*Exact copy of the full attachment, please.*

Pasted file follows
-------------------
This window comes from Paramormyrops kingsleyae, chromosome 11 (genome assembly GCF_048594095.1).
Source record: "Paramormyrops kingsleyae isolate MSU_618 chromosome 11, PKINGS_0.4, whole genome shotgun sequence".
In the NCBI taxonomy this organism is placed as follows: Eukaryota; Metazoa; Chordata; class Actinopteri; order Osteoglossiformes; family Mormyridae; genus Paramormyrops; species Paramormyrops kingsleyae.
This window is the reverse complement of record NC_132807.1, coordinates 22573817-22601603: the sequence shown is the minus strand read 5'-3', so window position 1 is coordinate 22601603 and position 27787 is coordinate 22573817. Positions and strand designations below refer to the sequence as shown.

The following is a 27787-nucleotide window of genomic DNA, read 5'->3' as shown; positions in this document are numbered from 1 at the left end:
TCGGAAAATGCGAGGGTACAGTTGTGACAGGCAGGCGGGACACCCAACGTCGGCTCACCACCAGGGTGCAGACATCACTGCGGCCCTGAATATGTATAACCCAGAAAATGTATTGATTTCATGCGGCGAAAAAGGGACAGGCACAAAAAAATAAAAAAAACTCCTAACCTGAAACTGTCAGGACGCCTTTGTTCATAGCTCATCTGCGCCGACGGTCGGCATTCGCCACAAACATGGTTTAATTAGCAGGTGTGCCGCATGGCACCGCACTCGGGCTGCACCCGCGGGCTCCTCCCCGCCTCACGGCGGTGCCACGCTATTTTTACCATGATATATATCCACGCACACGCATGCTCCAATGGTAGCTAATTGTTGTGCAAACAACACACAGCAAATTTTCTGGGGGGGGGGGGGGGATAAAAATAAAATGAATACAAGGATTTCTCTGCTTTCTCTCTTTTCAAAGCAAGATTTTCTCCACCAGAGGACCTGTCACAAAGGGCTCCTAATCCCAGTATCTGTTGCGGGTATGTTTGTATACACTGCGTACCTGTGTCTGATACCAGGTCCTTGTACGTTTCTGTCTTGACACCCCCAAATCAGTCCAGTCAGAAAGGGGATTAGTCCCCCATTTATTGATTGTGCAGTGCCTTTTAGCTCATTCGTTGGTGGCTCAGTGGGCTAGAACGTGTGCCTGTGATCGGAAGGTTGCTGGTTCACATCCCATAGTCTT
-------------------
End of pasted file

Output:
This window comes from Paramormyrops kingsleyae, chromosome 11 (genome assembly GCF_048594095.1).
Source record: "Paramormyrops kingsleyae isolate MSU_618 chromosome 11, PKINGS_0.4, whole genome shotgun sequence".
In the NCBI taxonomy this organism is placed as follows: Eukaryota; Metazoa; Chordata; class Actinopteri; order Osteoglossiformes; family Mormyridae; genus Paramormyrops; species Paramormyrops kingsleyae.
This window is the reverse complement of record NC_132807.1, coordinates 22573817-22601603: the sequence shown is the minus strand read 5'-3', so window position 1 is coordinate 22601603 and position 27787 is coordinate 22573817. Positions and strand designations below refer to the sequence as shown.

The following is a 27787-nucleotide window of genomic DNA, read 5'->3' as shown; positions in this document are numbered from 1 at the left end:
TCGGAAAATGCGAGGGTACAGTTGTGACAGGCAGGCGGGACACCCAACGTCGGCTCACCACCAGGGTGCAGACATCACTGCGGCCCTGAATATGTATAACCCAGAAAATGTATTGATTTCATGCGGCGAAAAAGGGACAGGCACAAAAAAATAAAAAAAACTCCTAACCTGAAACTGTCAGGACGCCTTTGTTCATAGCTCATCTGCGCCGACGGTCGGCATTCGCCACAAACATGGTTTAATTAGCAGGTGTGCCGCATGGCACCGCACTCGGGCTGCACCCGCGGGCTCCTCCCCGCCTCACGGCGGTGCCACGCTATTTTTACCATGATATATATCCACGCACACGCATGCTCCAATGGTAGCTAATTGTTGTGCAAACAACACACAGCAAATTTTCTGGGGGGGGGGGGGGGATAAAAATAAAATGAATACAAGGATTTCTCTGCTTTCTCTCTTTTCAAAGCAAGATTTTCTCCACCAGAGGACCTGTCACAAAGGGCTCCTAATCCCAGTATCTGTTGCGGGTATGTTTGTATACACTGCGTACCTGTGTCTGATACCAGGTCCTTGTACGTTTCTGTCTTGACACCCCCAAATCAGTCCAGTCAGAAAGGGGATTAGTCCCCCATTTATTGATTGTGCAGTGCCTTTTAGCTCATTCGTTGGTGGCTCAGTGGGCTAGAACGTGTGCCTGTGATCGGAAGGTTGCTGGTTCACATCCCATAGTCTT